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+Tue Aug 20 16:19:51 CDT 1996
+Andy Fingerhut (firstname.lastname@example.org)
+In release 1.4, there are quite a few hand modifications to the C code
+that was automatically created from the Fortran code with f2c. They
+are all summarized in change log comments at the beginning of the
+changed files. All of the original files from f2c were checked in to
+RCS before modification, so it is possible to see exactly what changes
+were made, for the extremely curious. That precaution was also for my
+benefit, in case I ever recompile the Fortran sources, and want to
+make similar changes to that new C source code.
+Below is the README file for this directory included with the 1.3
+release of the LPC-10 package. A few parts of it are a little out of
+date, but it is correct for the most part.
+Sun Jul 7 15:30:31 CDT 1996
+Andy Fingerhut (email@example.com)
+To create the LPC-10 library, copy the appropriate makefile to the
+proper name for easy use, e.g., for Unix, copy makefile.unx to the
+file "Makefile". The file makefile.dos has been used with some
+version of the 'nmake' utility that comes with the Microsoft C
+compiler (the same one used for Nautilus v1.5a, which I believe
+specifies Microsoft C version 7.0 or later).
+Then edit the file lpc10.h in the directory above. It should already
+be set up to work properly on any Unix compiler for which "int" is 32
+bits and "short" is 16 bits, and under the Microsoft C compiler
+configured so that "long" is 32 bits and "int" is 16 bits. There must
+be a typedef for the two types INT32 and INT16 in that file. You
+should choose types that compile to those sizes using your compiler,
+because there are places in the LPC-10 code that expect INT16's to
+have exactly 16 bits (at least, I *think* they must be no larger), and
+INT32's to have exactly 32 bits.
+A few notes on how these files were created
+(This section is mostly for my benefit, so I can remember what I did.
+You don't need to read it if you just want to use this package. It
+might be useful to read it if you change the Fortran sources and want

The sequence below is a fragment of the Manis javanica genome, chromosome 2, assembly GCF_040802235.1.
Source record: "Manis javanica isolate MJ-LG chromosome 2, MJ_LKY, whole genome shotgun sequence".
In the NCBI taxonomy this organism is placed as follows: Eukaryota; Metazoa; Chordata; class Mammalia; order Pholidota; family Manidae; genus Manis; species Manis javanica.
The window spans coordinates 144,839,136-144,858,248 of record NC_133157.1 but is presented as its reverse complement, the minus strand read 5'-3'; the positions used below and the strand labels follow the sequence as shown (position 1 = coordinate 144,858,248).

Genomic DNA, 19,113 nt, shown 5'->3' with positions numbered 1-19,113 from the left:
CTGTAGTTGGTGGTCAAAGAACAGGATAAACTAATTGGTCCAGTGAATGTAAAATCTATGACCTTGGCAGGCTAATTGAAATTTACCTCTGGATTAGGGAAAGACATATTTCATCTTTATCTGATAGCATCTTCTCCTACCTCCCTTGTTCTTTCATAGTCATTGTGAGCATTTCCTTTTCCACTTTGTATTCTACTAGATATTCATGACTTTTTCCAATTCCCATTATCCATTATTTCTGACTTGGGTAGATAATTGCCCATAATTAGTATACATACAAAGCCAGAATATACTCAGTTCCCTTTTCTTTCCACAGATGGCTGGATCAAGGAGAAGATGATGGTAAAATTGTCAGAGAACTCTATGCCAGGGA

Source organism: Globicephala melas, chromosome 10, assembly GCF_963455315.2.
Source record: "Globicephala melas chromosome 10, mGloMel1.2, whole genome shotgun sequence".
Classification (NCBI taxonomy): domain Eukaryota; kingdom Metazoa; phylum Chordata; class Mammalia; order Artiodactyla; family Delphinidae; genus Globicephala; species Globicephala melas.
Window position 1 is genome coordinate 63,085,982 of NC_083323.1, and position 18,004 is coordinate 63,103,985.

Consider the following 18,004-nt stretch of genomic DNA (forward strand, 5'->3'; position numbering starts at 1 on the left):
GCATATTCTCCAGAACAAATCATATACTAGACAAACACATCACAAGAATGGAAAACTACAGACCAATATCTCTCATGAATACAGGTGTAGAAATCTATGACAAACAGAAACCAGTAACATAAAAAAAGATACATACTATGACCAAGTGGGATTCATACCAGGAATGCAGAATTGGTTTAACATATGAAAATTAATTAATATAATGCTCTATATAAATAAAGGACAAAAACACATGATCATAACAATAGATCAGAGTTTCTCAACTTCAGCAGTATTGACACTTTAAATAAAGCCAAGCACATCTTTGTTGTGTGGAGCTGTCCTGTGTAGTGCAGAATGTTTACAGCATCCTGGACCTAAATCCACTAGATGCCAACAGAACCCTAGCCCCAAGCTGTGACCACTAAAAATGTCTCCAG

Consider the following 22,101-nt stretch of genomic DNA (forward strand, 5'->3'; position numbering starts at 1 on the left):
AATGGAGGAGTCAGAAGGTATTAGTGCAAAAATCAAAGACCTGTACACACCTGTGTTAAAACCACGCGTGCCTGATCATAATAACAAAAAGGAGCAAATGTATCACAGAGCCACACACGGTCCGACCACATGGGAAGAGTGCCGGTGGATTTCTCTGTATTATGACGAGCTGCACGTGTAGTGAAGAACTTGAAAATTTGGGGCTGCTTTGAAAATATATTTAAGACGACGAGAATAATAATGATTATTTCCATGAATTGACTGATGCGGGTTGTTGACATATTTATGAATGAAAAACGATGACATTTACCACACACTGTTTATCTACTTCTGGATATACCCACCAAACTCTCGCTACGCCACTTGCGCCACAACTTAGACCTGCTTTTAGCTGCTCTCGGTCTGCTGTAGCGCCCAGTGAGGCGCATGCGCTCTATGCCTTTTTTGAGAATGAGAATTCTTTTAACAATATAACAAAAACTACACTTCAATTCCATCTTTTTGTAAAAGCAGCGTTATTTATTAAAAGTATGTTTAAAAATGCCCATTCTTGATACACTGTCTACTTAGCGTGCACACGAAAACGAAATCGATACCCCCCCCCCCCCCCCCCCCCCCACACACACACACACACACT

+to recreate a usable library of C sources. -- Andy)
+These C sources were created automatically from the Fortran sources
+using f2c, for the most part. Listed below are the extra
+modifications that were made after this automatic conversion. Many of
+them were made so that it was not necessary to install f2c in order to
+use this LPC-10 coder.
+Put all of those files that were necessary for only the coder, rather
+than an application that uses the coder, into this subdirectory called
+Copied f2c.h from the f2c distribution into this subdirectory. Some
+modifications were made to the "typedef" statements in this file, to
+explicitly indicate the sizes (in bits) that different integer types
+should be. The types INT32 and INT16 must be defined in a file called
+lpc10.h in the directory above. Created the file f2clib.c, containing
+only the functions pow_ii(), r_sign(), and i_nint() from the f2c
+The f2c output originally had a file called contrl_com.c, that defined
+a small structure containing a few variables that were used in many
+different functions of the LPC10 code. Every file containing
+functions that used it defined it as "extern", while contrl_com.c
+actually allocated storage for the structure. Bill Dorsey, one of the
+lead developers of Nautilus, said that the Microsoft C compiler had
+problems either compiling this file, or linking it with all of the
+other compiled files, so he just eliminated that file and removed the
+"extern" keyword from the one of the files that declared it that way.
+The file chosen (arbitrarily) was analys.c.
+Copied the makefiles for Unix and Microsoft C from the Nautilus v1.5a
+distribution into the lpc10 directory. Modified them to take out
+references to Nautilus. These makefiles don't create an executable,
+but a library of compiled functions called liblpc10.a (Unix) or
+LPC10.LIB (DOS). This library can be used when linking an executable
+that calls the functions lpcini_(), lpcenc_(), and lpcdec_().